A Miracle

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A Miracle
Written by Molly Davies
Date premiered 2009
Royal Court Theatre, London
Original language English

A Miracle by Molly Davies was her first professionally staged play and was staged first at the upstairs Jerwood Theatre at Royal Court Theatre in London in 2009 as part of the theatre's Young Writers Festival.[1] It starred Russell Tovey, Kate O'Flynn, Sorcha Cusack and Gerard Horan.[2][3]


The plot follows the struggle of a teenage single mother, Amy Aston, to bond with her unwanted baby daughter Cara in rural Norfolk. Amy works at a chicken factory whilst her grandmother, Val, looks after the child. The young mother begins a tumultuous relationship with Gary Trudgill, a violent and traumatised soldier on sick leave from the Army. Gary's outbursts, in part a response to the treatment he receives from his own father, Rob, threaten to harm the child. The play ends on a potentially helpful note, with baby Cara's survival being the miracle of the play's title.


Critical reception[edit]

Writing in The Daily Telegraph, Charles Spencer began by saying, "I'm in a tricky position here. There is nothing I can say about Molly Davies's remarkable play A Miracle that is going to make you want to see it. Almost throughout its 75 minute running time (it feels much longer) I was desperate to get out of the theatre myself", before adding, "But this is emphatically a drama that deserves and needs to be seen, not least by those politicians who endlessly bang on about our broken society". Spencer recalled that, "Babies don't tend to survive for long in Royal Court plays (Remember Edward Bond's Saved?) and poor Cara spends much of the time crying, horribly realistically, in her buggy, shredding the nerves of every parent in the audience", but found, "It's worth enduring, though, not only for the power and truth of both writing and performances, but also for the tentative glimmer of hope at the end". Assessing the cast's performances, he judged that "Kate O'Flynn brings an astonishingly raw vulnerability to the stage as Amy […] Sorcha Cusack plays the grandmother with a robust humanity that warms this punishing play; Russell Tovey has a terrifying touch of the psycho about him as the squaddie, while Gerard Horton as his father shows how man hands on misery to man". Spencer concluded his review by writing, "With a bleakly atmospheric rural design by Patrick Burnier that is so real you can actually smell it and a tense, gutsy production by Lyndsey Turner, this proves a shattering full-length debut by 26-year-old Molly Davies".[4]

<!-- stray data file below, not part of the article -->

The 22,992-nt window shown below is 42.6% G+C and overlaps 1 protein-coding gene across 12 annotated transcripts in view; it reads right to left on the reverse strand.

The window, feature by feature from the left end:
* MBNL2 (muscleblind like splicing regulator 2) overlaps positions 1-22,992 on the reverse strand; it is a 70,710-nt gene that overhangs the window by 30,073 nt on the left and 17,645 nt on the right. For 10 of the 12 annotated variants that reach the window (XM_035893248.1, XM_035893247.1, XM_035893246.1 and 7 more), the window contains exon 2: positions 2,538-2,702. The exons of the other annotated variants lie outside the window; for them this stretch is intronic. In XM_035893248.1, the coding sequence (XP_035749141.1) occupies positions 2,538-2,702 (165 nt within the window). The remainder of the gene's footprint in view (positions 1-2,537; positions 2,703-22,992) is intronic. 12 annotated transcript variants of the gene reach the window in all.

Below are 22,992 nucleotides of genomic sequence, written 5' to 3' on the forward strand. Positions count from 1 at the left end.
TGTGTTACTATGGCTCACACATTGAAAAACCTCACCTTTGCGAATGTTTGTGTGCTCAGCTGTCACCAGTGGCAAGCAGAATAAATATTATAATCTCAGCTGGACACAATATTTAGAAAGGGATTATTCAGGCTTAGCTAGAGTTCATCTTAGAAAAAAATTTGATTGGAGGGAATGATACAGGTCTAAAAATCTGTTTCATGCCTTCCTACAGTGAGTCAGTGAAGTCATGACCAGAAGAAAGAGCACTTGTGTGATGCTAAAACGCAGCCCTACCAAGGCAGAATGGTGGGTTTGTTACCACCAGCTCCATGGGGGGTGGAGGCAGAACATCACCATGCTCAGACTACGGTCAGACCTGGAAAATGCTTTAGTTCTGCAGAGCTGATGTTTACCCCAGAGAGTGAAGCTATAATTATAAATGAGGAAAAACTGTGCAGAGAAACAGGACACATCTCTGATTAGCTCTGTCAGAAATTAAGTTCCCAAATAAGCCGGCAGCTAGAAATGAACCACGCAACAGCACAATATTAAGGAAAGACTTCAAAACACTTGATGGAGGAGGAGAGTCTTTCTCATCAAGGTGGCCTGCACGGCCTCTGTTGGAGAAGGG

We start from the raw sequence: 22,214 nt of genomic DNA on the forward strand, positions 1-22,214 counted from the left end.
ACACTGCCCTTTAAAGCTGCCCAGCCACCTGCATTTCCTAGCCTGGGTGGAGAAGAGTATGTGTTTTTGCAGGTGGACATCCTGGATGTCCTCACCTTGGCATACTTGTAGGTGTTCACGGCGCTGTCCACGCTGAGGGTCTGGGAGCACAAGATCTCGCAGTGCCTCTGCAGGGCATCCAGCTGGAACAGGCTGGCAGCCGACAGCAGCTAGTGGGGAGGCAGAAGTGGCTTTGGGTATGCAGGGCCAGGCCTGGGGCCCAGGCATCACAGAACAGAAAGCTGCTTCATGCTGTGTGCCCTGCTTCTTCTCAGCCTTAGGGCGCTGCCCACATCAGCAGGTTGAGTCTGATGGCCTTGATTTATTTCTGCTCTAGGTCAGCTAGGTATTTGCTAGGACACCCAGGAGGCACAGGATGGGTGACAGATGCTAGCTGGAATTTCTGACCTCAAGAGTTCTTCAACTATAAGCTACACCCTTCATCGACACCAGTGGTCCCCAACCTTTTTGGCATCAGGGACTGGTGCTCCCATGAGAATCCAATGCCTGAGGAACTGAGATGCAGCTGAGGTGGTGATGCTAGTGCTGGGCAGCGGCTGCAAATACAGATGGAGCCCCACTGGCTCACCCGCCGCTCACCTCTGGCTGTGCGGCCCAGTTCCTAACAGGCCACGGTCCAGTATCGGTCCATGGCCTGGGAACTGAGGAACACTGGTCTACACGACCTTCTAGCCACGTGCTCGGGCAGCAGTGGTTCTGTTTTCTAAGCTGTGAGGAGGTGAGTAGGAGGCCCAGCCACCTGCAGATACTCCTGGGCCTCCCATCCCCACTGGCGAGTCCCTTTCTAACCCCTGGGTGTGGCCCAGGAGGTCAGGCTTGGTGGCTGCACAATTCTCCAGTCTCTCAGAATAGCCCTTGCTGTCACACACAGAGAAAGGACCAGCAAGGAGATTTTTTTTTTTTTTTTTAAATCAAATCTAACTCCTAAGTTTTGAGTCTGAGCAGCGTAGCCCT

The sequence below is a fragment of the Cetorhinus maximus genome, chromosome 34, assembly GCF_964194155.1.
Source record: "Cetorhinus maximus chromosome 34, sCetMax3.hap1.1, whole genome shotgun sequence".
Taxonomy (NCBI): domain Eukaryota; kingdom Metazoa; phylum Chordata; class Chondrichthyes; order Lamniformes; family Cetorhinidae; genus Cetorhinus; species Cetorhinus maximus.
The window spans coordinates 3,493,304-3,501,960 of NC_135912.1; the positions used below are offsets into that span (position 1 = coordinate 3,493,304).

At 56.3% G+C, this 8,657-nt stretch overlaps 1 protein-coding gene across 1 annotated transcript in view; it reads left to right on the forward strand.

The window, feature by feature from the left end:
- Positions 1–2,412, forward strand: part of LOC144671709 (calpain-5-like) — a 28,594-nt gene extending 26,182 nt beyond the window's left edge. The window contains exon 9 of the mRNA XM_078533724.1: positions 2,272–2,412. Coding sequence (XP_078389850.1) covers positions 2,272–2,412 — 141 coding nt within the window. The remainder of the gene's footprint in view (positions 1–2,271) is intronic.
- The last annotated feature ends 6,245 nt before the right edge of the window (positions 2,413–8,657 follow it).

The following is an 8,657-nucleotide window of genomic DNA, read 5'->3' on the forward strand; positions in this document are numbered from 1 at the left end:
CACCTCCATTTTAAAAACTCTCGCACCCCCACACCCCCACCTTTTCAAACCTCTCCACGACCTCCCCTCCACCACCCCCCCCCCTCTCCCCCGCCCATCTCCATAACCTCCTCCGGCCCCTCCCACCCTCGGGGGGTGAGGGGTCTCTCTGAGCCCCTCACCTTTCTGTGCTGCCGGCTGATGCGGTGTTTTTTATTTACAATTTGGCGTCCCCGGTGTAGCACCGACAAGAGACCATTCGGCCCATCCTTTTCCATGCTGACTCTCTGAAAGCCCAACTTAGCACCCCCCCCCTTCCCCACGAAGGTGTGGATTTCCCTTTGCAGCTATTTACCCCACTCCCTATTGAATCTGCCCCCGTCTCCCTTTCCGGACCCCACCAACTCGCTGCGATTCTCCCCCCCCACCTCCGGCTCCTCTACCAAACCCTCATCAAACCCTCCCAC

Reviewing the play for The Guardian, Michael Billington gave it 3 stars out of five, saying that "while Molly Davies's writing shows real flair in its bony, Bond-like spareness and unnerving hints of violence, her play remains trapped inside the fashionable 70-minute format". He found that "Davies's strength is her feel for character and place" but also that "the characters lapse into self pity [….]". Billington judged that "[…] her dialogue has that wry, laconic quality you often find in East Anglian plays" adding that "Davies also vividly captures Amy's muddled feelings about motherhood: her resentment of an unwanted child combined with irrepressible familial instinct". He concluded his review by noting, "Even if this is only the sketch for the richer play Davies will one day write, she is well served by Lyndsey Turner's Theatre Upstairs production. Kate O'Flynn's Amy is a model of gawky despair while Russell Tovey's Gary has an edge of violence that, with memories of Bond's Saved in mind, makes you fear for the baby's survival. Sorcha Cusack as the commonsensical gran and Gerard Horan as an embittered victim of rural blight fill out a play that provides plenty of evidence of youthful talent but that also leaves you wanting more. Perhaps one day Davies might take the plunge and write a two act play".[3]

In the Evening Standard, Nicholas de Jongh began his 4-star review by saying, "It may be set in a Norfolk village last year but Molly Davies's highly promising, first full-length play reminds me irresistibly of Edward Bond's 44-year-old Saved without the violence. In 28 scenes and 80 minutes Miss Davies offers a rural complement to Bond's landscape-vision of down-and-out south Londoners. She shows a flair for creating believable characters, who speak in a terse, unembroidered Norfolk dialect that left me wishing for surtitles". He praised both "Kate O'Flynn's beautiful rendering of passivity, selfishness and vulnerability" and the "fine, lumbering incoherence" of Russell Tovey's portrayal of Gary. De Jongh also noted the "alienated aggression" brought to the part of Gary's father by Gerard Horan, adding "Sorcha Cusack's believable Gran offers the only ray of cheerfulness". He judged that "Lyndsey Turner's in-the-round production on a stage needlessly carpeted with turf offers annoyingly impeded views, though scenes flow with seamless ease" but concluded his review by saying simply "Compelling".[5]


  1. ^ "Young Writers Festival 2009 Presents: A Miracle". Royal Court Theatre. Retrieved 21 March 2016. 
  2. ^ "Alan Brodie Representation". alanbrodie.com. 2011. Retrieved 10 July 2011. 
  3. ^ a b Billington, Michael (5 March 2009). "A Miracle". The Guardian. London. Retrieved 21 March 2016. 
  4. ^ Spencer, Charles (5 March 2009). "A Miracle, Royal Court". The Daily Telegraph. London. Retrieved 21 March 2016. 
  5. ^ de Jongh, Nicholas (5 March 2009). "A Miracle is a compelling take on life in a flat land". Evening Standard. London. Retrieved 21 March 2016.